In most conventional interviews, you can expect to be asked to identify your greatest strengths and weaknesses.
Sometimes, you’ll be explicitly asked the ‘what is your greatest weakness question’ but it can also be disguised as any of the following:
- ‘What did you find most challenging in your last role?’
• ‘How would you like to develop your skillset?’
• ‘What areas could you improve upon?’
• ‘If could change one thing about yourself, what would it be?’
No matter how it’s phrased, you’ll still need to answer it in the same way. It’s crucial that you avoid being vague or deferring the question, as it’s possible to turn it into an opportunity to show how you handle challenges and manage your priorities.
Constructing your answer isn’t easy, so how can you start to prepare for when you’re asked the typical ‘greatest weaknesses’ question?
Quite frankly, the interviewer doesn’t want to hear that you’re a perfectionist or hard-worker – or at least, not in your answer to this question. The reason you’re sitting in front of them is because they’ve seen your CV or LinkedIn profile and they want to know more about you as person. They’re asking the question because they want to find out what you wouldn’t be shouting about in your job application
A strategic approach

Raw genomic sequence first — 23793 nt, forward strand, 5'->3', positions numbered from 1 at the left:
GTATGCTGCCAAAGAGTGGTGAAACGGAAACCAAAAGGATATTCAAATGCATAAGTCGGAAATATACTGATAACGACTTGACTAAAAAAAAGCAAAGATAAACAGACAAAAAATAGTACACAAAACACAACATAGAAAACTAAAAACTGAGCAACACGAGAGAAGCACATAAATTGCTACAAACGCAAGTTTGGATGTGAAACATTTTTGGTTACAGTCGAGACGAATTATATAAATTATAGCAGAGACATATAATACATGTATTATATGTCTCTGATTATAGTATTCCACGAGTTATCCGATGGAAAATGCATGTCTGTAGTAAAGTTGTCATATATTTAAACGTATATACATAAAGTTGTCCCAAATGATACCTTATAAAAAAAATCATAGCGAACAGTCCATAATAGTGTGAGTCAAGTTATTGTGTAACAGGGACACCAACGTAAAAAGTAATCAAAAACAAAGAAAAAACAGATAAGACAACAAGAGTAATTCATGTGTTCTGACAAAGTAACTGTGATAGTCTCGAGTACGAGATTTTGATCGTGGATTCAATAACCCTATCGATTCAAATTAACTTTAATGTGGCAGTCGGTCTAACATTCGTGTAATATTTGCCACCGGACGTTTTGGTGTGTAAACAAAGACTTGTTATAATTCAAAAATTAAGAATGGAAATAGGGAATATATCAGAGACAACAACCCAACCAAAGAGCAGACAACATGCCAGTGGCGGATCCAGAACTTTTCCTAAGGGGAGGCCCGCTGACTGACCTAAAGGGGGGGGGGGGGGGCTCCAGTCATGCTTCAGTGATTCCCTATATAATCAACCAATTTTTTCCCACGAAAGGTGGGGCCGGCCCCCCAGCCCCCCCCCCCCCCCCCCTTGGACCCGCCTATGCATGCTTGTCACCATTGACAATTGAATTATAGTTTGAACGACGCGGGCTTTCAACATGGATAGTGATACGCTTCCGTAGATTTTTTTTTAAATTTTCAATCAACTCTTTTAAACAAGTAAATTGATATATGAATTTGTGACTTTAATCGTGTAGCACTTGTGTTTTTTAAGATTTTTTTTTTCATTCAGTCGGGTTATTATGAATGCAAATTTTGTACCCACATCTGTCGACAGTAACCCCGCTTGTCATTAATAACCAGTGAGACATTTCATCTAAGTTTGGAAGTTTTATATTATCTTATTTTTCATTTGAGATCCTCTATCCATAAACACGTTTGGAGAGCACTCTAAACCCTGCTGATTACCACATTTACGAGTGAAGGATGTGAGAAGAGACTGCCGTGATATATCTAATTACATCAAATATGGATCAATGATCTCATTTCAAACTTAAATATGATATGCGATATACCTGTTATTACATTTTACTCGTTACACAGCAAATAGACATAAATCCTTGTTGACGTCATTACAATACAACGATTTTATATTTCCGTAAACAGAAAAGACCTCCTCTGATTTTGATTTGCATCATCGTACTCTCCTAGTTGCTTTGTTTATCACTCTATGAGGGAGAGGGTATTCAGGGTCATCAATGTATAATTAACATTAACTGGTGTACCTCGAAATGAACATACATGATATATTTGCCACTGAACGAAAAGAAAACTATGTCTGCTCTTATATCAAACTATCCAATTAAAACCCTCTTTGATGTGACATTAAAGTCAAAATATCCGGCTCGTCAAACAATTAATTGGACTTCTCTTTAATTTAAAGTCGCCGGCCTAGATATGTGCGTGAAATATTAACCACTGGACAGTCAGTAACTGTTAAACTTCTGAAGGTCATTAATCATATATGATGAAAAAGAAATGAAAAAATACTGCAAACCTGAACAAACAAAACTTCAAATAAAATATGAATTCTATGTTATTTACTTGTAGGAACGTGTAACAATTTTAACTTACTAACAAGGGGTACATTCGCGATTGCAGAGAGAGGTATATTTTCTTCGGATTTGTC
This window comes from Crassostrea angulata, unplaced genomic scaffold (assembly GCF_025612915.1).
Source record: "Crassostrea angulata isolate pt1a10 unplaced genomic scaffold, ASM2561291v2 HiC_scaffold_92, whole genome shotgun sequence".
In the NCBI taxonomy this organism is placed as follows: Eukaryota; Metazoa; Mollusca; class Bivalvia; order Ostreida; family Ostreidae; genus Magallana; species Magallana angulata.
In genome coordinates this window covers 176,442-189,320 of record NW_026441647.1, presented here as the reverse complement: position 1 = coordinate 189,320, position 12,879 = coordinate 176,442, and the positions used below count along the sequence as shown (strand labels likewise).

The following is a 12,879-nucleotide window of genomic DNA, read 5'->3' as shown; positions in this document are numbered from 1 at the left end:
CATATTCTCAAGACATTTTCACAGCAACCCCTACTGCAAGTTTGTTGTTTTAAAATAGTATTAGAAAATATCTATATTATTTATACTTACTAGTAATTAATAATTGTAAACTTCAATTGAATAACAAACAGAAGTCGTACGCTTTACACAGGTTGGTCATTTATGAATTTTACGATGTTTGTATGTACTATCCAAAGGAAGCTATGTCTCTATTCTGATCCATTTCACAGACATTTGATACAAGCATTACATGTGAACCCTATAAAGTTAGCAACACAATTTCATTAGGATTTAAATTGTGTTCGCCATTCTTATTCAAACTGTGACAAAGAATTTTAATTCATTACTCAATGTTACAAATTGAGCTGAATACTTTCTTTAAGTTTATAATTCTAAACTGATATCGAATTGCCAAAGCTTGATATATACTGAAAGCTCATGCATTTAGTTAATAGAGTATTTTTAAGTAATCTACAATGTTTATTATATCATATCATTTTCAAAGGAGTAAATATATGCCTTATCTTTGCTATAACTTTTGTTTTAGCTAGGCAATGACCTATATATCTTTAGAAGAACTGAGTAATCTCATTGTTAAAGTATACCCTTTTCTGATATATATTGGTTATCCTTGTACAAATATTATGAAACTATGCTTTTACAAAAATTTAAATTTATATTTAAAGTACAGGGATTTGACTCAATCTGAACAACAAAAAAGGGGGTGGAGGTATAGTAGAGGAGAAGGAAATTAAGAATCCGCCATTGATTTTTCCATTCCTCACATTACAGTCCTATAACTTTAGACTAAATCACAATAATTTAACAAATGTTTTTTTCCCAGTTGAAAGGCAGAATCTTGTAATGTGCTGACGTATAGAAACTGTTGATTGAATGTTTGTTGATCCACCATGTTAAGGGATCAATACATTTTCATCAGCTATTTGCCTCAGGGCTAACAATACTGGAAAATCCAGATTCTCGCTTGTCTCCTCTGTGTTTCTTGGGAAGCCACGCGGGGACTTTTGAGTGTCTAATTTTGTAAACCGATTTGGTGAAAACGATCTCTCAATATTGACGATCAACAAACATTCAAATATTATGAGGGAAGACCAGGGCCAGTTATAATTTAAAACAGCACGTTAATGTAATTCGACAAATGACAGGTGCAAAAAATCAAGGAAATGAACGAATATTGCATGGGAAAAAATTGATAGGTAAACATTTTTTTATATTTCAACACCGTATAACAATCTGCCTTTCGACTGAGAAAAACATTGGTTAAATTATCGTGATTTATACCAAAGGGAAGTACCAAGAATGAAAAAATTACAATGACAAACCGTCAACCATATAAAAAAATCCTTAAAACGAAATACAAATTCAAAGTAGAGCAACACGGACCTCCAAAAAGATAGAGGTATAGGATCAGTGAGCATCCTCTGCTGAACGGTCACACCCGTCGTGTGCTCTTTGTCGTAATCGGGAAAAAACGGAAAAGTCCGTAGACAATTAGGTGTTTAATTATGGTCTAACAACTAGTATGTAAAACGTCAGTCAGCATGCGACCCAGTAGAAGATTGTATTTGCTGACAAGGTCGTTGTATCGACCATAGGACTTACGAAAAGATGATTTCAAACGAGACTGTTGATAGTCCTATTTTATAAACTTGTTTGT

To impress the hiring manager, you’ll need to strike a balance between being open and honest – which helps to build trust and rapport – while also tactically turning the table in your favour. You’re looking to show self-awareness by giving an answer with depth rather than deflecting the question.
You could take several approaches with this, but try to avoid talking about a skill which simply isn’t relevant to the job. Yes, you could argue that you’re not showing any signs of weakness within that particular role, but any experienced hiring manager will see straight through your guise.
Alternatively, try referring to a time you improved your skills in an area that previously would’ve been your weakest. Perhaps you took a short course or asked your colleagues for help. It’s always easiest to talk about improving hard skills, such as your ability to use a piece of equipment or software. Soft skills are the characteristics we’ve developed over time – like communication and patience – and it’s much harder to prove that you’ve strengthened them.
Prepare your answer
There’s no need to write yourself a script, as you’ll only become flustered when you inevitably divert from it. However, it does pay to write yourself a few bullet points if it helps you to memorise the key points you want to translate. You’ll also feel better prepared when you walk into the interview – especially if you’ve done the same for several of the most commonly asked interview questions.Everyone has weaknesses – it’s what makes us human, and what makes us different from automated systems which are beginning to replace us. But by recognising how you’ve endeavoured to upskill yourself, you’re sure to impress when you face the all-important greatest weaknesses question.
About the author
Lucy Evans is an Executive Recruitment Consultant specialising within the Wealth Management industry. She works for Heat Recruitment, a specialist recruitment agency based in Bristol operating across the UK that specialise in Engineering, Information Technology, Insurance, Financial Services and the Legal sector. They place candidates in both permanent and contract roles.